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United changes policy, crew can't displace seated passengers

20 April 2017

Many people called for boycotting United Airlines during their public relations nightmare last week, but a recent poll shows why those calls are unlikely to become reality.

"This frightful situation has provided a harsh learning experience from which we will take immediate, concrete action", said the airline on Thursday, vowing to change its rules on overbooking and booking crew, removing passengers and training its staff on how to handle such an event.

United Airlines crew members will no longer be able to bump a passenger who is already seated in one of the airline's planes.

United Airlines just made another policy change aimed at preventing a fiasco like the one it endured this week.

Delta employees have been given the green light to offer as much as $9,950 per seat, according to an internal memo obtained by the Associated Press.

United initially stumbled in its response, but has since promised not to take seats from boarded passengers anymore, pledged not to use law enforcement in such situations and offered to refund everyone aboard the plane. Preferences were more evenly split among those who hadn't heard about the airline lately, with 51% choosing American.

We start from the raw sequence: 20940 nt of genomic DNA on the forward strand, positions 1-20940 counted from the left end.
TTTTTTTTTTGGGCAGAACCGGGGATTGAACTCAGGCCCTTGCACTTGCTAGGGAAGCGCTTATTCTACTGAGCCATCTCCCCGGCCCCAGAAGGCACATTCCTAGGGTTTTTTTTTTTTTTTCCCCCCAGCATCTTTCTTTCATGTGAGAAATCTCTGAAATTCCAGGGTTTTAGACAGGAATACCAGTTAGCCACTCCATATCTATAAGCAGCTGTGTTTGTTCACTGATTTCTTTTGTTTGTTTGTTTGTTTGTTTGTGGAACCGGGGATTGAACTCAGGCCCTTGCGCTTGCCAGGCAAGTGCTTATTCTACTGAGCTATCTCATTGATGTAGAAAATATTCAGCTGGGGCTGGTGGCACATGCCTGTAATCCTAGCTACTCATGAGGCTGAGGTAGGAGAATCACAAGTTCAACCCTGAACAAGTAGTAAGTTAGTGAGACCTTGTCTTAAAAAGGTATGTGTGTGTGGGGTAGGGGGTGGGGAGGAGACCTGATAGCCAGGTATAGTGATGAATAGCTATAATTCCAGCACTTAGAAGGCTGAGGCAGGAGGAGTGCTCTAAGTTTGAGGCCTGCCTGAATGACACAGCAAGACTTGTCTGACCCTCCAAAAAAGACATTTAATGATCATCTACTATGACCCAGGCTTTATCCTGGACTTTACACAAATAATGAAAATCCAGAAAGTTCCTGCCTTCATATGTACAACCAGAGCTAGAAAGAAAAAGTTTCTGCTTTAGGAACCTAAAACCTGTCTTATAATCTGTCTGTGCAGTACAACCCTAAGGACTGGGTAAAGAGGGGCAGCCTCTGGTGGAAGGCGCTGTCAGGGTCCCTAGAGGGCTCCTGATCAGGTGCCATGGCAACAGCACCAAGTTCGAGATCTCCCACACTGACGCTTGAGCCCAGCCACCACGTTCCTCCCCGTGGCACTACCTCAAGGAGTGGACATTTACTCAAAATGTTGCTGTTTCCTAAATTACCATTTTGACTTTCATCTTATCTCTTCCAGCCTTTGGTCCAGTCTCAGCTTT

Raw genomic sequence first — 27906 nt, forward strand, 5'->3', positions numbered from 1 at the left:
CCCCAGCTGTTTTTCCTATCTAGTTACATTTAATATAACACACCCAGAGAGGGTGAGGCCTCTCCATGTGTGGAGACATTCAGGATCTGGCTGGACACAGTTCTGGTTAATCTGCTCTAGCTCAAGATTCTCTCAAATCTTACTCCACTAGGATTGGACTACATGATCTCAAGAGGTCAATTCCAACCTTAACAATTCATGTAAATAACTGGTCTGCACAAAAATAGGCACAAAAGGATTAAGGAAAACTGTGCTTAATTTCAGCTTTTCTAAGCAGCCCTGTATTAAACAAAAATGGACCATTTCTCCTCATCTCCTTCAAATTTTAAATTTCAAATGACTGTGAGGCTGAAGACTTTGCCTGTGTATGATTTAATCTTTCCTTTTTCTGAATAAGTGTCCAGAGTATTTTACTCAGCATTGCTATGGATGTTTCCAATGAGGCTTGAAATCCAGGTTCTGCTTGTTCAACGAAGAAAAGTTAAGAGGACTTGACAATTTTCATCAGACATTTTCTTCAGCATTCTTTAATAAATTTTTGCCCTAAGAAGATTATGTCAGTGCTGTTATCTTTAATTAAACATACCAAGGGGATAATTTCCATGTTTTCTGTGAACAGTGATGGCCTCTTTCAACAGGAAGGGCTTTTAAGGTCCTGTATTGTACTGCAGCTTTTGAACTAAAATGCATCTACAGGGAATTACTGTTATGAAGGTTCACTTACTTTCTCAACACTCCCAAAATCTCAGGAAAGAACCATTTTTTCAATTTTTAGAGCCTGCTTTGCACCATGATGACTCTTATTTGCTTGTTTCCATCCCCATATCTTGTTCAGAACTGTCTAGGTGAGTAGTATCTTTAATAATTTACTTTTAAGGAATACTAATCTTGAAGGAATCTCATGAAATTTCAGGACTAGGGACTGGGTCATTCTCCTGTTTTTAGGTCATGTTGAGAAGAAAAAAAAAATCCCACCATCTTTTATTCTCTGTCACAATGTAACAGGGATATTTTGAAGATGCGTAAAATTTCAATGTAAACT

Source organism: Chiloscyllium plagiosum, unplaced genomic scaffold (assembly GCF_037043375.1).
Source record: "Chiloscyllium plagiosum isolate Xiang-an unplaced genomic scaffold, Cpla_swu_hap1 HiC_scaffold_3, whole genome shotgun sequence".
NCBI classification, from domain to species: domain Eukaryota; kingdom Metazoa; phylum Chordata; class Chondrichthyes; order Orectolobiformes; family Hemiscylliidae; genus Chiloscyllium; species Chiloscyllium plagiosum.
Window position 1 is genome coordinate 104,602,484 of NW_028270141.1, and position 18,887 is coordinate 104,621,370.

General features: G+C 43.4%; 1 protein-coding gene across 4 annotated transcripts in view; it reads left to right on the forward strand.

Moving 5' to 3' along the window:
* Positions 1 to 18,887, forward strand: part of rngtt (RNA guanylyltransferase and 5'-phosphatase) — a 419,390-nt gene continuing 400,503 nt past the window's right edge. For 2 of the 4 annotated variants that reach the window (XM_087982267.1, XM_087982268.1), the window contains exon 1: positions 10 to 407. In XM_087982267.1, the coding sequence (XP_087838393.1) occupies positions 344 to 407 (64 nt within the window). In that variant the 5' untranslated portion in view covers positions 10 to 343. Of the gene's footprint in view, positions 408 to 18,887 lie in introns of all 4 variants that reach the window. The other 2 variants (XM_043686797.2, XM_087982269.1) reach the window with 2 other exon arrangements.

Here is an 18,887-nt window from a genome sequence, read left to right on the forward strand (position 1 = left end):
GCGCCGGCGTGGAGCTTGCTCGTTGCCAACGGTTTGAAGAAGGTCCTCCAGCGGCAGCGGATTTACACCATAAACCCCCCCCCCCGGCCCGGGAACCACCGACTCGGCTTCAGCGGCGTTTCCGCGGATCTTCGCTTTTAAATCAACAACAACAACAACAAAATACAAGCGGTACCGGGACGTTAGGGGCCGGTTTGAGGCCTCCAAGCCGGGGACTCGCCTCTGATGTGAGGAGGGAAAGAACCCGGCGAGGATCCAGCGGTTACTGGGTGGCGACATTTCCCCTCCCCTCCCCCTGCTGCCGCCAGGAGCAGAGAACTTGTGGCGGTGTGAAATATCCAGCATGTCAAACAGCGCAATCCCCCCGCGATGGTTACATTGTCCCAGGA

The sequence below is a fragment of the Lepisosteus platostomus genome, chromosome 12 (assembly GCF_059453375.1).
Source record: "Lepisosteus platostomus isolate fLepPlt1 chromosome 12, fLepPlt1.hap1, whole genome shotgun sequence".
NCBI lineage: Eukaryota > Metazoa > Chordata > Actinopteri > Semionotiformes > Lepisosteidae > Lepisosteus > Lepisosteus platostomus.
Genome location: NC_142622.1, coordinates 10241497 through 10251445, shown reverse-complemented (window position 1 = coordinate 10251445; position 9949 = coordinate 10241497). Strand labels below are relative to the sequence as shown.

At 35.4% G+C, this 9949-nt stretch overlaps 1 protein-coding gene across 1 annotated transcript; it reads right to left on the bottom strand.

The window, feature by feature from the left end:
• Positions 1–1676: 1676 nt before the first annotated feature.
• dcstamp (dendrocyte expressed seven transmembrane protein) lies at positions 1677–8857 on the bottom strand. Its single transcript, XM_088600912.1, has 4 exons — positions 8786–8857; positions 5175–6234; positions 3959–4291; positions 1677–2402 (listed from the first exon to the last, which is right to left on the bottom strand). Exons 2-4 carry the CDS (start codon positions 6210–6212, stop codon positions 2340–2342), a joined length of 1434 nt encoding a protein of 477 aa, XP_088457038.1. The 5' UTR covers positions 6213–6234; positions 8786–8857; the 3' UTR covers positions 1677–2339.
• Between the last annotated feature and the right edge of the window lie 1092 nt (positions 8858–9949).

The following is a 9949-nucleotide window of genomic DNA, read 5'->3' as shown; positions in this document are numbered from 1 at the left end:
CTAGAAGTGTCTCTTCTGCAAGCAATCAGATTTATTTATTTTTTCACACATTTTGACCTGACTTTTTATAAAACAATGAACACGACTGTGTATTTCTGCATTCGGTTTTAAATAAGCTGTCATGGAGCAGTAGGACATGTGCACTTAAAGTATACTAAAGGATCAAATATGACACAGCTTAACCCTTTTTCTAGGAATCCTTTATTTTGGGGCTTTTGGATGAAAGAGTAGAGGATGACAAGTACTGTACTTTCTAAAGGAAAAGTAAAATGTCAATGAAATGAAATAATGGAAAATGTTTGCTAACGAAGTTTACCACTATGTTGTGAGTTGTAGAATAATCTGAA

United Continental CEO Oscar Munoz's initial attempts to apologize were roundly criticized.

David Dao was physically dragged off the United Airlines flight.

"No-one should ever be mistreated this way".

Last Sunday, gate agents handling United Flight 3411 from Chicago to Louisville were notified at the last minute that four crew members needed to travel on board the flight.

The airline has announced that it is also reviewing its compensation policies.

A day before releasing his statement, Munoz emailed all United employees and said he stood behind the security guards' actions.

Dr David Dao lost two teeth and suffered a broken nose and concussion as he was ripped from his seat on the overbooked flight on Sunday to make way for staff.

Attorney Thomas Demetrio says that agreement means a court hearing scheduled next week isn't taking place.